George Sherrill (35)

Brian Tallet (34)

Now I know some of you out there think that the Mets can retool via the free agent pool alone. But seriously, look at the age and price of most of the players out there. You’re either going to have to pay a premium for older veterans and take a huge risk on them physically breaking down or scrape from the bottom of the barrel. At some point, whether you replace Rod Barajas with Ronny Paulino with a Ramon Hernandez, you’re simply shuffling the chairs on the deck of the Titanic.

I’m not against Alderson spending the Wilpon’s money but on who, how long and for what reason are the three questions I would ask. Ask yourself as a logical Met fan. Put aside the conspiracy theories, the personalities, whatever pre-conceived view you have of the Wilpons and Alderson and think of what will help this team in the short and long term.

Don’t tell me how Alderson is the Anti-Christ or Omar was really a god. Tell me with that list of names, who in there will take the Mets to the next level and move this team from a .500 ballclub at its best, to an actual contender?

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Minaya, DePodesta and Ricciardi MLB Draft Review Mon, 09 May 2011 13:25:41 +0000

This contribution was borne out of several discussion this offseason in our MMO chat room in which many have heaped praise on Paul DePodesta and J.P. Ricciardi for their player evaluation skills and success in the draft, while knocking the Mets farm system and the player evaluation skills of Omar Minaya.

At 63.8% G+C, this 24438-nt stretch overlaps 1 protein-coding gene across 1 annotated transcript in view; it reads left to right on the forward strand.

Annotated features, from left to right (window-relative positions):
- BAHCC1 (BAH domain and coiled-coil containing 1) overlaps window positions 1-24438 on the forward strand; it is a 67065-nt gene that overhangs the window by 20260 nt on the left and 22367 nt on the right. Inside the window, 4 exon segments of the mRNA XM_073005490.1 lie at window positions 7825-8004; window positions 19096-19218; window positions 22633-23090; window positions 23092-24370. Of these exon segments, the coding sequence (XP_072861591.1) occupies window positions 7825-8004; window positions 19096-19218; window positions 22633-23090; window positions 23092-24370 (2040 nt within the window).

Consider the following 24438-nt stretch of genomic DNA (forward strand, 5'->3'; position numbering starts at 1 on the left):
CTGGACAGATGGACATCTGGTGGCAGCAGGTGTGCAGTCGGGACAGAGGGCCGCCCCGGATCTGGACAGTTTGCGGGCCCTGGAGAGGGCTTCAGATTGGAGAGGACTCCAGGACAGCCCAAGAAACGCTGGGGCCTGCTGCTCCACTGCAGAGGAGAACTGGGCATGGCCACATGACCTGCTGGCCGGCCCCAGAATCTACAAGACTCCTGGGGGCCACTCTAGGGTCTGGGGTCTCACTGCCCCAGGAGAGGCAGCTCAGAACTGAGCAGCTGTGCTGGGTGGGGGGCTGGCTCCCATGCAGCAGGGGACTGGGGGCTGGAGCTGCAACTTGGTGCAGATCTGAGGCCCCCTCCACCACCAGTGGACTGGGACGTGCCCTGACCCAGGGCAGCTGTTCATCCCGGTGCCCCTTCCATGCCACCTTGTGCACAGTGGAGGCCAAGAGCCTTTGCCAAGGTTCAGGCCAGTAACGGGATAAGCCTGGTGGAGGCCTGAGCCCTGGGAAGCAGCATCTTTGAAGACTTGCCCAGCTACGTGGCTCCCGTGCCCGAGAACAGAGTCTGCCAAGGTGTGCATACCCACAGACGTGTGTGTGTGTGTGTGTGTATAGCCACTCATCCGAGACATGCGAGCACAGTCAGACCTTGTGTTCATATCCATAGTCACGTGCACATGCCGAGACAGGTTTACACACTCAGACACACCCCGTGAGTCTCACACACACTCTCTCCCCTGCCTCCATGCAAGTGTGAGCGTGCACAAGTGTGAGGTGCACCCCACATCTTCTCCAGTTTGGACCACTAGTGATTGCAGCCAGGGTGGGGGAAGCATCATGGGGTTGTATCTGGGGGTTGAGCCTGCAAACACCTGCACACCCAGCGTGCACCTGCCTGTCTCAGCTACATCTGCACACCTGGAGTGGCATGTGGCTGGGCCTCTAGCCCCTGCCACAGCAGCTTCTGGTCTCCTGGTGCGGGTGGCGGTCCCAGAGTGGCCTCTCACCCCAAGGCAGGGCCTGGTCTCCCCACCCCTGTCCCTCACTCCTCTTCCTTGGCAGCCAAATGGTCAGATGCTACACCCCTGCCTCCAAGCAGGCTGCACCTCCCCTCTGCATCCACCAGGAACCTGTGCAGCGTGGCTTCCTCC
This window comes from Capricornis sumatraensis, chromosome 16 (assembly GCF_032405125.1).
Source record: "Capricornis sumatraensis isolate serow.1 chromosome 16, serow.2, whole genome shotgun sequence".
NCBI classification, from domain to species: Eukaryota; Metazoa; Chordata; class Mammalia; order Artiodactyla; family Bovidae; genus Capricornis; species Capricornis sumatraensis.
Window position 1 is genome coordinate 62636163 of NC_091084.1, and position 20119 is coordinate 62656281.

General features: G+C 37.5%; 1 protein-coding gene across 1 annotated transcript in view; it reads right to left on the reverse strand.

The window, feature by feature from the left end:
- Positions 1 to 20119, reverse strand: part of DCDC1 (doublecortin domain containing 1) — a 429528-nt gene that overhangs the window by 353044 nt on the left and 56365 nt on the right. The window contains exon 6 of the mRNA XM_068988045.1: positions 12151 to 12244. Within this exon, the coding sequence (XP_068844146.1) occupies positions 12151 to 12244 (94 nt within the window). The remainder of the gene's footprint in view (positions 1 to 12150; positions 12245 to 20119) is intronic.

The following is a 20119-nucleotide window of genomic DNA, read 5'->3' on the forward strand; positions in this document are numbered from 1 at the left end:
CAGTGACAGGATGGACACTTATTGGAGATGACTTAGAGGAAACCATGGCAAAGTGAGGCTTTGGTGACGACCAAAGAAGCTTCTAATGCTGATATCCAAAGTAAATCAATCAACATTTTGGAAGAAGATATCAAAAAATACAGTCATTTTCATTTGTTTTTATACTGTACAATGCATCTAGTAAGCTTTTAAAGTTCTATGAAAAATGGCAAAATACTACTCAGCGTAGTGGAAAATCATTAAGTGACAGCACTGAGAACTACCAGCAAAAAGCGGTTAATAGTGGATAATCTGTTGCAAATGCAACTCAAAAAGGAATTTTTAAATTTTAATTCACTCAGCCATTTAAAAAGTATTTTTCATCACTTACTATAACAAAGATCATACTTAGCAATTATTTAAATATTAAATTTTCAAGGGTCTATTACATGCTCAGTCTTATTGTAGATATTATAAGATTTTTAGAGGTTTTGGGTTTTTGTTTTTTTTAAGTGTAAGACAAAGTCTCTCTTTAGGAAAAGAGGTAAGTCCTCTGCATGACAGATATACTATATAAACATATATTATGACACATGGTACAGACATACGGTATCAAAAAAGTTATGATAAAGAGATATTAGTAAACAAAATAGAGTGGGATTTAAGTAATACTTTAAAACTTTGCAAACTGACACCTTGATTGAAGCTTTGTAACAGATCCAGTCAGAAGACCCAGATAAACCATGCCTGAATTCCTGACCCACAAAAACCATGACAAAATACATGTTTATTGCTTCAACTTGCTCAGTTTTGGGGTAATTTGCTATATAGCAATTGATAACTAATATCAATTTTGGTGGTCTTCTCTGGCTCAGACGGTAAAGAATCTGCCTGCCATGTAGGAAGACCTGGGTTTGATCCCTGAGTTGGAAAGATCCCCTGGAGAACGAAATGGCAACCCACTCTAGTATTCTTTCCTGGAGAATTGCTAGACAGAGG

I wanted to compare the three as fairly as I possibly could, and I thought the best way to do that would be to start at 2000 and look at the the top ten draft picks for all three GM’s or Assistant GM’s up until 2008. I chose to stop at 2008 because it’s still too early to evaluate the last two Amateur Drafts of 2009 and 2010.

I’m not happy with how some are choosing to portray Minaya in a poor light when it comes to player evaluation. You want to say he was a bad GM, that’s your prerogative, but in my opinion he was on his way to being a great GM until 2006 happened. That one post season took him off course and he steered the Mets right off the map of his original well conceived master plan for the franchise. He should have stayed true to himself and his five year plan.

Minaya has always been and still is a great evaluator of talent. Too many have forgotten that one of the reasons Minaya was hired in the first place was because of his eye for talent — he scouted and signed several star players including Sammy Sosa, Juan Gonzalez and Jose Reyes. He was also the Assistant GM when the Mets drafted David Wright, a fact too many forget.

I gave Ricciardi and DePodesta credit for their time as Assistant GM’s with Oakland just so we could look at a good long body of work